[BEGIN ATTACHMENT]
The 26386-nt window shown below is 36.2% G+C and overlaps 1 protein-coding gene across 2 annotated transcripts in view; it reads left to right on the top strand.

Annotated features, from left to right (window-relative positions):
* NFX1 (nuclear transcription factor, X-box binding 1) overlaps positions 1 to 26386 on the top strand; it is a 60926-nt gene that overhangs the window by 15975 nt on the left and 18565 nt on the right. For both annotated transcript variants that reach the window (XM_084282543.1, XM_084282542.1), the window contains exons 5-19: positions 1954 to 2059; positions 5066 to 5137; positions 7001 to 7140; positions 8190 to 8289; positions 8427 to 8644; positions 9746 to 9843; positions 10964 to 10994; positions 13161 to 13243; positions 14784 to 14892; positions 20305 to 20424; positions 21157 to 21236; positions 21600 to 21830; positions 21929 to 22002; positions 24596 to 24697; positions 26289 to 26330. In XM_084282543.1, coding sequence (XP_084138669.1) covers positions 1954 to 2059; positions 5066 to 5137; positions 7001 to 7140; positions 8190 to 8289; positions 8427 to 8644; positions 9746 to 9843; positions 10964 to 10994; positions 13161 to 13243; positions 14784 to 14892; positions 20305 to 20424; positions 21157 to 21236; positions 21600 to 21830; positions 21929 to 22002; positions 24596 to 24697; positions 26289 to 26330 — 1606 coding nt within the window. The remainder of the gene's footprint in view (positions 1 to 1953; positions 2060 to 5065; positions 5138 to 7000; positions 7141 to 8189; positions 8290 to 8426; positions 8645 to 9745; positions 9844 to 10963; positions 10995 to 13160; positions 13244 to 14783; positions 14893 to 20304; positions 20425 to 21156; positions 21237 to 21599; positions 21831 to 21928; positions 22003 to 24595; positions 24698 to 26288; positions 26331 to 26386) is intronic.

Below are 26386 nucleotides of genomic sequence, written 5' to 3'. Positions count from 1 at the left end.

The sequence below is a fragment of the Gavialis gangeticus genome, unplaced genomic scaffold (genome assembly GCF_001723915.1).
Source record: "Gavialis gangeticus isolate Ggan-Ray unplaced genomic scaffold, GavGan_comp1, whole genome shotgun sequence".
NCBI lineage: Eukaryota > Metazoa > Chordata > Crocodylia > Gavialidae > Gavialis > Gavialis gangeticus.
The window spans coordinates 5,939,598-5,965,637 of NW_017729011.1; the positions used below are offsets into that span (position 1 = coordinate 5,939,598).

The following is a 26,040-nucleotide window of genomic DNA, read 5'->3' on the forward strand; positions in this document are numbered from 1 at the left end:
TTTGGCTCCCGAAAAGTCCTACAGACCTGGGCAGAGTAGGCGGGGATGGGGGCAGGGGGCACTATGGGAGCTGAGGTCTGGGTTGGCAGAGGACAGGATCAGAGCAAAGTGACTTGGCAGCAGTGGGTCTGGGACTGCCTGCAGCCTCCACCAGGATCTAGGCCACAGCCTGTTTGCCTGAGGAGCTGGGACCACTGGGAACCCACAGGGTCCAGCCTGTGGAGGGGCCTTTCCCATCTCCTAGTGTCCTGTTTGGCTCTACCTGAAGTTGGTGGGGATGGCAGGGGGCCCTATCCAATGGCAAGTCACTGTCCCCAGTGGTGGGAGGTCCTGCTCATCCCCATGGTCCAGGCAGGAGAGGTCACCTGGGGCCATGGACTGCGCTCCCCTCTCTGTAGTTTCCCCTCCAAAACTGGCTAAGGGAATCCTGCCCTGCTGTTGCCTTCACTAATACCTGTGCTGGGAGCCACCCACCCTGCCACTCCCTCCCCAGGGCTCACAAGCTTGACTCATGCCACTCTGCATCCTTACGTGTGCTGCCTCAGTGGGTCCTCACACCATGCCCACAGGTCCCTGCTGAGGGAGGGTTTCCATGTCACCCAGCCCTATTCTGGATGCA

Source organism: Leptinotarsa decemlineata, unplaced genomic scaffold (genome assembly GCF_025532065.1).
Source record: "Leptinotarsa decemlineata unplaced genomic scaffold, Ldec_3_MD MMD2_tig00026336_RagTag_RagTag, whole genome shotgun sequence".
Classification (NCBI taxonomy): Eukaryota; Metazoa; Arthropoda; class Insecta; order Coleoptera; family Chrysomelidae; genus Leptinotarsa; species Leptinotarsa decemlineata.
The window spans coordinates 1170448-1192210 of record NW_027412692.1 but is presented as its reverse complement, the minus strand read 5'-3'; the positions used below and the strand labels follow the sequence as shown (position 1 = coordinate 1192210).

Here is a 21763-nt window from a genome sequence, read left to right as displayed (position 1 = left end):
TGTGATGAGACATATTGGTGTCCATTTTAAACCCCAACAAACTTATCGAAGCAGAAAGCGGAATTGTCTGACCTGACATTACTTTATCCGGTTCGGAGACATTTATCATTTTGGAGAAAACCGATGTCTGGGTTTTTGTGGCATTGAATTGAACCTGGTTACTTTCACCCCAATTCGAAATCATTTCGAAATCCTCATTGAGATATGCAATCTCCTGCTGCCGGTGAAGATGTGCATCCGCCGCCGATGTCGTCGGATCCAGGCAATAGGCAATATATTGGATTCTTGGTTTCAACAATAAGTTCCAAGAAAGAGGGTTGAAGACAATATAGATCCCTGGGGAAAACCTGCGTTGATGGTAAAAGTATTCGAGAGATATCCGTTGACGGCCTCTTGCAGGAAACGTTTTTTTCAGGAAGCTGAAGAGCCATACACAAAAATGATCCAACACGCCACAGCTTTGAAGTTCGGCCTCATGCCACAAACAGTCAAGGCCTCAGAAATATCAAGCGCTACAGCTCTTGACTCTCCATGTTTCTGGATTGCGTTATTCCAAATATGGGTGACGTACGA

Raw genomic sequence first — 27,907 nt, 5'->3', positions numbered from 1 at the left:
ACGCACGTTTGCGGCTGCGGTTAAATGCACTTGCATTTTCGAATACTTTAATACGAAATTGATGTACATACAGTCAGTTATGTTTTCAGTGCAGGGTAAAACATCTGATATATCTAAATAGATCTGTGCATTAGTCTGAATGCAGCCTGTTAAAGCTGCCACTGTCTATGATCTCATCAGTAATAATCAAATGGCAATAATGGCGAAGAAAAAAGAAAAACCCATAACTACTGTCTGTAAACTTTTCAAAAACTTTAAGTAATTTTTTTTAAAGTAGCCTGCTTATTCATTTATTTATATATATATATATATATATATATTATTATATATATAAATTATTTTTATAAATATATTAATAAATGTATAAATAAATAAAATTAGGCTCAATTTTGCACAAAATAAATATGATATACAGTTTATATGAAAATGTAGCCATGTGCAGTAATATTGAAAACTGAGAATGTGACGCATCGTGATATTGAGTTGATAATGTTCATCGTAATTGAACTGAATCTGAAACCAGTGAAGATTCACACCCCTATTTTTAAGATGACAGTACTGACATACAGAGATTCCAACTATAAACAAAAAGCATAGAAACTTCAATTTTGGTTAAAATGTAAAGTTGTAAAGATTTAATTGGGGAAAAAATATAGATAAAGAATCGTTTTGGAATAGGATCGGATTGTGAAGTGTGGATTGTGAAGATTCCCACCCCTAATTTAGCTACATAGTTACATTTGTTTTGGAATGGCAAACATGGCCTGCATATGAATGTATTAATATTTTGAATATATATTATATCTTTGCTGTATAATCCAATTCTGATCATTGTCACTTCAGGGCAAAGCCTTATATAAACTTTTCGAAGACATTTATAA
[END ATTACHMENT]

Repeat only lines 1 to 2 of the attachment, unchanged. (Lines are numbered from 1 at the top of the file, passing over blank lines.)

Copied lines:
The 26386-nt window shown below is 36.2% G+C and overlaps 1 protein-coding gene across 2 annotated transcripts in view; it reads left to right on the top strand.

Annotated features, from left to right (window-relative positions):